We are all aware of the shifts in retail and the property industry over the last few years. The landscape we work in has changed and we must adapt to the development in trends. The Revo conference in Manchester ‘means engaging with, and understanding, other parts of the real estate, infrastructure, retail and Placemaking sector is critical as we move towards more dynamic, mixed-use destinations.’  

The two day conference started with an opening party at the Mayfield Depot, a venue just behind Piccadilly Station. It was a great space and there was a selection of drinks and food, this was the perfect opportunity to catch up with others in an informal setting before the business started the next day.

Side note: As we all know, breakfast is the most important meal of the day. Revo Manchester started with the most incredible breakfast at Ezra & Gill, something that just couldn’t be missed off this blog post…

This year’s Revo took place in Central Convention Complex in Manchester, the exhibition hall is a great space that was full of exhibition stands and the industry were primed for a day of meetings and talks. The first sessions was ‘Fake News! Should we believe everything we read about the UK economy?’ which was presented by Steph McGovern. Steph talked through all the recent changes in the UK including the main topic of Brexit on everyone’s mind. She concluded that ‘the UK economy is largely driven by consumer spending’ which continued the discussion onto a panel of speakers including Kim Politzer (Fidelity International) Darren Richards (British Land) and Pat Ritchie (Newcastle City Council).

Darren Richards, deputy head of retail at British Land talked about the structural shift in retail globally and how we are moving into a ‘new retail era’. He mentioned that ‘retailers need to adapt to the change’ and progress with the movement to keep up with the trends. Customers need another reason to go shopping instead of online shopping, and the main aim of Placemaking is to come together in once space and experience something different. ‘There is a national problem with the high street, and high streets have become so fragmented.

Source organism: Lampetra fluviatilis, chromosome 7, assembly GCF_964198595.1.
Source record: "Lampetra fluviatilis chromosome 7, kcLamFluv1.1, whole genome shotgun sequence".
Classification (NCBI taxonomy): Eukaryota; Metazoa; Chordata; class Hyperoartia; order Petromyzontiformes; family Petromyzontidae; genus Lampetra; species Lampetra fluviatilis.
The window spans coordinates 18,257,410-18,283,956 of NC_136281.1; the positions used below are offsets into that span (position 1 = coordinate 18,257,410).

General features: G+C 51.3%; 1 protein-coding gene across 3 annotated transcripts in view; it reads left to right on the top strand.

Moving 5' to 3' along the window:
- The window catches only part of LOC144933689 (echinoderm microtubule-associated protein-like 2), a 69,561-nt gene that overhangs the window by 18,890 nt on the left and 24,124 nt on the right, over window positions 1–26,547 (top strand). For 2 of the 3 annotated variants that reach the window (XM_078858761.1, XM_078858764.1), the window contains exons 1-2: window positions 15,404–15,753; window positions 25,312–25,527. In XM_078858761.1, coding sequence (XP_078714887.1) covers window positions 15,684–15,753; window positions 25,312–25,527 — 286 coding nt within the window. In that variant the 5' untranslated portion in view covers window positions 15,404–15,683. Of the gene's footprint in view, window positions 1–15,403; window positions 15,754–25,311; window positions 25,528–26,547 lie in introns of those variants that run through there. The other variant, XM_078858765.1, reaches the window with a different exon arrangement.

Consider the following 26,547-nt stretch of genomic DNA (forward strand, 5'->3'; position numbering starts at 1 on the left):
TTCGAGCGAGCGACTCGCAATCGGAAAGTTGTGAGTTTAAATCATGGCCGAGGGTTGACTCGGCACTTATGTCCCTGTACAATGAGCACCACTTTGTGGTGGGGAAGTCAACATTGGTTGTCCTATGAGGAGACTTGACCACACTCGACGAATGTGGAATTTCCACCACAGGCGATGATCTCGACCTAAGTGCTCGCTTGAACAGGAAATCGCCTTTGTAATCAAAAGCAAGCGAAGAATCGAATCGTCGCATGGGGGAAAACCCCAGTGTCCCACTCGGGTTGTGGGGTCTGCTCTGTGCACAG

For example Regents Street has a strong brand identity and proposition and is owned by one landlord. However this is in close proximity to Oxford Street, which is a completely different atmosphere and run by several different managing agents and developers. As customers, we crave that ‘senses of space’ which makes our shopping and F&B experience so important.  Kim Politzer talks about Sunderland being ‘a great example of a cultural hub, full of arts, theatre groups and community groups – it’s transforming the city and retail offer is moving with this and works for everyone’.

It was great to see so many clients at Revo, including a great catch up with Hammerson to discuss the exciting new developments and future plans & ambitions for Westquay, Southampton. Westquay South have developed an 3 -5 year Placemaking Strategy to enlivenment The Esplanade to support the surrounding F&B which includes Festival of Light and 14 days of Wimbledon screening. In Hammerson’s half year report for 2018, two stand out points for us were, ‘devoting more resource to meet increased consumer demand for experience enhancing events and a sophisticated digital offer’

Hammerson 2018 half-year report